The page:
Some people are naturally more forgiving than others. But even if you tend to hold a grudge, almost anyone can learn to be more forgiving.
What are the effects of holding a grudge?
If you struggle with finding forgiveness, you might:
Bring anger and bitterness into new relationships and experiences.
Become so wrapped up in the wrong that you can’t enjoy the present.
Become depressed, irritable or anxious.
Feel at odds with your spiritual beliefs.
Lose valuable and enriching connections with others.
How do I move toward a state of forgiveness?
Forgiveness is a commitment to change. It takes practice. To move toward forgiveness, you might:
Recognize the value of forgiveness and how it can improve your life.
Identify what needs healing and who you want to forgive.
Join a support group or see a counselor.
Acknowledge your emotions about the harm done to you, recognize how those emotions affect your behavior, and work to release them.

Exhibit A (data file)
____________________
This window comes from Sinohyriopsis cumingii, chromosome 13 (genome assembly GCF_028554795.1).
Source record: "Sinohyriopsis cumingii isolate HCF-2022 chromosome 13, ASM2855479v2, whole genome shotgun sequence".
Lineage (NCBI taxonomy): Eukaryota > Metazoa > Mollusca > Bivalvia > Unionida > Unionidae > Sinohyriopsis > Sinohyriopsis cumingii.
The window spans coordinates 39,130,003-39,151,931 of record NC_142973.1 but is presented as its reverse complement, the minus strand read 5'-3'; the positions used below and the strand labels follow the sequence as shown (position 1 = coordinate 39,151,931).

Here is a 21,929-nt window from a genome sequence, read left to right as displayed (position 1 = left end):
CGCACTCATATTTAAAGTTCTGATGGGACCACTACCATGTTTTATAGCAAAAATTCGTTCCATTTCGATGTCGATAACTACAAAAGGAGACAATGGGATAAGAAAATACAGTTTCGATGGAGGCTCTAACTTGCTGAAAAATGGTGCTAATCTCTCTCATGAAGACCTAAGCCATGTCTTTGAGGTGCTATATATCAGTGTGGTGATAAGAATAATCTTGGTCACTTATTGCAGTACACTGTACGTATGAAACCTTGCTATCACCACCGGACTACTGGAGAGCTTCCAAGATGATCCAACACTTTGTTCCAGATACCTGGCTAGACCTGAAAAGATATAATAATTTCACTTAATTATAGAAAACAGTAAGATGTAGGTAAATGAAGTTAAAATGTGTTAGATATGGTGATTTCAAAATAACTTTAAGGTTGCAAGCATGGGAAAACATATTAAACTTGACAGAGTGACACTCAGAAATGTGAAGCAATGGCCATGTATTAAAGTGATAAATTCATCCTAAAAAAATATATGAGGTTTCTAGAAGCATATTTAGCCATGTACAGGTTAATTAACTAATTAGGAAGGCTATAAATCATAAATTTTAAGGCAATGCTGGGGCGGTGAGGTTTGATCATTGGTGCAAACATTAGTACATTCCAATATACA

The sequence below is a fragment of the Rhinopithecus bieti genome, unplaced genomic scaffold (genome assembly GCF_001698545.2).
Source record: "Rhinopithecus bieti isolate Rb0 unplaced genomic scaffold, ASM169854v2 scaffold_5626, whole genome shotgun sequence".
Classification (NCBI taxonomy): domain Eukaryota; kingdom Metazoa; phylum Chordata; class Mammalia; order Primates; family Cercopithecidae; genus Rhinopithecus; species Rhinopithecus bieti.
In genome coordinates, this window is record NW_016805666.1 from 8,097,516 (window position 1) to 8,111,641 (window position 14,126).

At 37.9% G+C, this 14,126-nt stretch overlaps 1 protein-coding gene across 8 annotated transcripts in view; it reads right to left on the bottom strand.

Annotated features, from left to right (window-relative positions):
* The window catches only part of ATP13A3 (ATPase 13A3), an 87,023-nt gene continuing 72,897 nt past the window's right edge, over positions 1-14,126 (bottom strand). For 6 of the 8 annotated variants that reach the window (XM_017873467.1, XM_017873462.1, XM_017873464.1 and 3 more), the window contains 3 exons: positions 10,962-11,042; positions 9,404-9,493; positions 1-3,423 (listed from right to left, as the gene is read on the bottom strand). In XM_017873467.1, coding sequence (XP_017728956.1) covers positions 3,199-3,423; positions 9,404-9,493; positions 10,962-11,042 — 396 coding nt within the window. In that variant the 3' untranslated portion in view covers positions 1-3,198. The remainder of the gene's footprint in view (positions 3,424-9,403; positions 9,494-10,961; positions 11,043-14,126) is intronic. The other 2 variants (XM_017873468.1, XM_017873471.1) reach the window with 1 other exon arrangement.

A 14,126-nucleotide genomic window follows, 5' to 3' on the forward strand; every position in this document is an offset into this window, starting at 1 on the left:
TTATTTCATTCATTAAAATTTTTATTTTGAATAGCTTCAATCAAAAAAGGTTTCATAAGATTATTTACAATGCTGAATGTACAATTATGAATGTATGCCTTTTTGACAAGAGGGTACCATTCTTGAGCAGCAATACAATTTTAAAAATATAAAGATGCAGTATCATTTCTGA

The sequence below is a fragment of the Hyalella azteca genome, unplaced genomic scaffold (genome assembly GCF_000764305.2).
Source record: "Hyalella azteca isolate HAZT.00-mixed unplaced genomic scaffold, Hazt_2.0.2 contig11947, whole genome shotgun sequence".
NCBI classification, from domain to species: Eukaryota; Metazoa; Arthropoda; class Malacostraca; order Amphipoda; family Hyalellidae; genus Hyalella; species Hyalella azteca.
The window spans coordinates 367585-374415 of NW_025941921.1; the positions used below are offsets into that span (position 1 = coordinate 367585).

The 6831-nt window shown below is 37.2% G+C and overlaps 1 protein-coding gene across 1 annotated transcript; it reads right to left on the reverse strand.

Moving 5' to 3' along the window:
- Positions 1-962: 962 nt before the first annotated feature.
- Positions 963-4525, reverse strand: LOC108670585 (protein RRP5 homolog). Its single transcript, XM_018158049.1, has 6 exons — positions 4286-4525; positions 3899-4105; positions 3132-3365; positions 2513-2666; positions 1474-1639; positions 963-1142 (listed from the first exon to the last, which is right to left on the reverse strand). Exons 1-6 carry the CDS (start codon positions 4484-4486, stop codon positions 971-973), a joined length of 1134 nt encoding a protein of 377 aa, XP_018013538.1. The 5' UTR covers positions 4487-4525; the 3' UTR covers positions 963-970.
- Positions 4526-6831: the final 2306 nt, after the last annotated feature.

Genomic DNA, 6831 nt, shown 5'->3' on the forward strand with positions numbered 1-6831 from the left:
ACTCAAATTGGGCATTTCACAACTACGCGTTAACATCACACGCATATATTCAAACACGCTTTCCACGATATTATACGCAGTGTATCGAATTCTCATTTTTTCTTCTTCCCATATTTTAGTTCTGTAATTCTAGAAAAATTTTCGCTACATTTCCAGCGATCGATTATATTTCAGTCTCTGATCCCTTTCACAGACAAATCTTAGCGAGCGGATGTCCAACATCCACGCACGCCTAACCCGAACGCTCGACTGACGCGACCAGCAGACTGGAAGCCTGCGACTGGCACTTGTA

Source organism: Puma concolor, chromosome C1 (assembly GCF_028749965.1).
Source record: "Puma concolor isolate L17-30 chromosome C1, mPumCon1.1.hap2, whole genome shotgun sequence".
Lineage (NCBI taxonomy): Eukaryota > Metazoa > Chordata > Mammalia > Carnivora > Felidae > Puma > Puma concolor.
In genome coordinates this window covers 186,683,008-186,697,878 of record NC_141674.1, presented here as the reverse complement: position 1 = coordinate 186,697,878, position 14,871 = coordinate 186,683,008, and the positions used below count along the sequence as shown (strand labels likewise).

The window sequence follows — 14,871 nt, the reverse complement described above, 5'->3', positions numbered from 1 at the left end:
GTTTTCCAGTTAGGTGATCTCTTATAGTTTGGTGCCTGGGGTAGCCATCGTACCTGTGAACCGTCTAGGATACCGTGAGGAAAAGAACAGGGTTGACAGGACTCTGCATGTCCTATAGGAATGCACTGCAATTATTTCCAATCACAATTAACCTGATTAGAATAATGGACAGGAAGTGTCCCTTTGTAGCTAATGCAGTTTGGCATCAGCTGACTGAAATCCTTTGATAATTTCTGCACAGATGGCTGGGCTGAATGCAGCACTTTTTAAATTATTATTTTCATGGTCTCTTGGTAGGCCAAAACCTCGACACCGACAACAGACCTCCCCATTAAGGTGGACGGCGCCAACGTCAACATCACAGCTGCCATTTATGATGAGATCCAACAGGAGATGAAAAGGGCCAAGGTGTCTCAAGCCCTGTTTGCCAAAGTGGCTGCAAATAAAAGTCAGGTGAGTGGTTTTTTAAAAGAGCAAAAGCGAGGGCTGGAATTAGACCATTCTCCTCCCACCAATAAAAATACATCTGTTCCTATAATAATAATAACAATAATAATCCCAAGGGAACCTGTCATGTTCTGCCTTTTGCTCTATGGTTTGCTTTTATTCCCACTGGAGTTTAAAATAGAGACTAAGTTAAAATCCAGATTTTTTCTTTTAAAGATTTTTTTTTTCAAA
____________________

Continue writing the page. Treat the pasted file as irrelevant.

Choose to forgive the person who’s offended you.
Release the control and power that the offending person and situation have had in your life.
What happens if I can’t forgive someone?
Forgiveness can be hard, especially if the person who hurt you doesn’t admit wrongdoing. If you find yourself stuck:
Practice empathy. Try seeing the situation from the other person’s point of view.
Ask yourself about the circumstances that may have led the other person to behave in such a way. Perhaps you would have reacted similarly if you faced the same situation.
Reflect on times when others have forgiven you.
Write in a journal, pray or use guided meditation. Or talk with a person you’ve found to be wise and compassionate, such as a spiritual leader, a mental health provider, or an impartial loved one or friend.
Be aware that forgiveness is a process. Even small hurts may need to be revisited and forgiven again and again.